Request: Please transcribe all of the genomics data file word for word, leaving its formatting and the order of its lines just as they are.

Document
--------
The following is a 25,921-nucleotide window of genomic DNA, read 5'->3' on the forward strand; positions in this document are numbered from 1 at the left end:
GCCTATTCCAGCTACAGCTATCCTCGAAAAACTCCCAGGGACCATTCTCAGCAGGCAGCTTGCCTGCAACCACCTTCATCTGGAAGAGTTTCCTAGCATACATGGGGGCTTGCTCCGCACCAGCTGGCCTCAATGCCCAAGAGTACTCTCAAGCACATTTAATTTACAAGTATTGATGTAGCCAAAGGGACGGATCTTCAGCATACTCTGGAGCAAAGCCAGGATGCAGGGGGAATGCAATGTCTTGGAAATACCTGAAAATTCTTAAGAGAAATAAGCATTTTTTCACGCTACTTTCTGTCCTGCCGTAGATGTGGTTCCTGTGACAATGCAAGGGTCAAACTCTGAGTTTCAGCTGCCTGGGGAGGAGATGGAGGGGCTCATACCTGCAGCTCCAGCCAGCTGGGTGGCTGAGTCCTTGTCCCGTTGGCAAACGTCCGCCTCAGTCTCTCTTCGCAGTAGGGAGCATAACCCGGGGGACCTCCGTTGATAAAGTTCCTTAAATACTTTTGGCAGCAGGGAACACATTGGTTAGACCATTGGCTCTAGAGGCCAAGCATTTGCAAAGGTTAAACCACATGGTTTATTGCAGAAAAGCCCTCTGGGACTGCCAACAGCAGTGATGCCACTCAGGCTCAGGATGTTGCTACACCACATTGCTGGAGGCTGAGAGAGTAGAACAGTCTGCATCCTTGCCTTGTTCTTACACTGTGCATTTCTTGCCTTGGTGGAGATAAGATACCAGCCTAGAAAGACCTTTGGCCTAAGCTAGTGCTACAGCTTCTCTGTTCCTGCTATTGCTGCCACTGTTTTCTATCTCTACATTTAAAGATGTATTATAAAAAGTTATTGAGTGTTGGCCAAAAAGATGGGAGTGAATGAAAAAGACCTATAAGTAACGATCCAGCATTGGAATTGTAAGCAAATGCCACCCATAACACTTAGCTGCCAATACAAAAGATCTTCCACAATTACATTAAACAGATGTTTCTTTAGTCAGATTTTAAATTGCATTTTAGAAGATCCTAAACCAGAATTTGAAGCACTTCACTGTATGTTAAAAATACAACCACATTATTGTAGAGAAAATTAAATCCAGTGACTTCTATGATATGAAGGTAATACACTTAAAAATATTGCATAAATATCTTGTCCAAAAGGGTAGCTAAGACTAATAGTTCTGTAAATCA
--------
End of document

The following is a 25,921-nucleotide window of genomic DNA, read 5'->3' on the forward strand; positions in this document are numbered from 1 at the left end:
GCCTATTCCAGCTACAGCTATCCTCGAAAAACTCCCAGGGACCATTCTCAGCAGGCAGCTTGCCTGCAACCACCTTCATCTGGAAGAGTTTCCTAGCATACATGGGGGCTTGCTCCGCACCAGCTGGCCTCAATGCCCAAGAGTACTCTCAAGCACATTTAATTTACAAGTATTGATGTAGCCAAAGGGACGGATCTTCAGCATACTCTGGAGCAAAGCCAGGATGCAGGGGGAATGCAATGTCTTGGAAATACCTGAAAATTCTTAAGAGAAATAAGCATTTTTTCACGCTACTTTCTGTCCTGCCGTAGATGTGGTTCCTGTGACAATGCAAGGGTCAAACTCTGAGTTTCAGCTGCCTGGGGAGGAGATGGAGGGGCTCATACCTGCAGCTCCAGCCAGCTGGGTGGCTGAGTCCTTGTCCCGTTGGCAAACGTCCGCCTCAGTCTCTCTTCGCAGTAGGGAGCATAACCCGGGGGACCTCCGTTGATAAAGTTCCTTAAATACTTTTGGCAGCAGGGAACACATTGGTTAGACCATTGGCTCTAGAGGCCAAGCATTTGCAAAGGTTAAACCACATGGTTTATTGCAGAAAAGCCCTCTGGGACTGCCAACAGCAGTGATGCCACTCAGGCTCAGGATGTTGCTACACCACATTGCTGGAGGCTGAGAGAGTAGAACAGTCTGCATCCTTGCCTTGTTCTTACACTGTGCATTTCTTGCCTTGGTGGAGATAAGATACCAGCCTAGAAAGACCTTTGGCCTAAGCTAGTGCTACAGCTTCTCTGTTCCTGCTATTGCTGCCACTGTTTTCTATCTCTACATTTAAAGATGTATTATAAAAAGTTATTGAGTGTTGGCCAAAAAGATGGGAGTGAATGAAAAAGACCTATAAGTAACGATCCAGCATTGGAATTGTAAGCAAATGCCACCCATAACACTTAGCTGCCAATACAAAAGATCTTCCACAATTACATTAAACAGATGTTTCTTTAGTCAGATTTTAAATTGCATTTTAGAAGATCCTAAACCAGAATTTGAAGCACTTCACTGTATGTTAAAAATACAACCACATTATTGTAGAGAAAATTAAATCCAGTGACTTCTATGATATGAAGGTAATACACTTAAAAATATTGCATAAATATCTTGTCCAAAAGGGTAGCTAAGACTAATAGTTCTGTAAATCA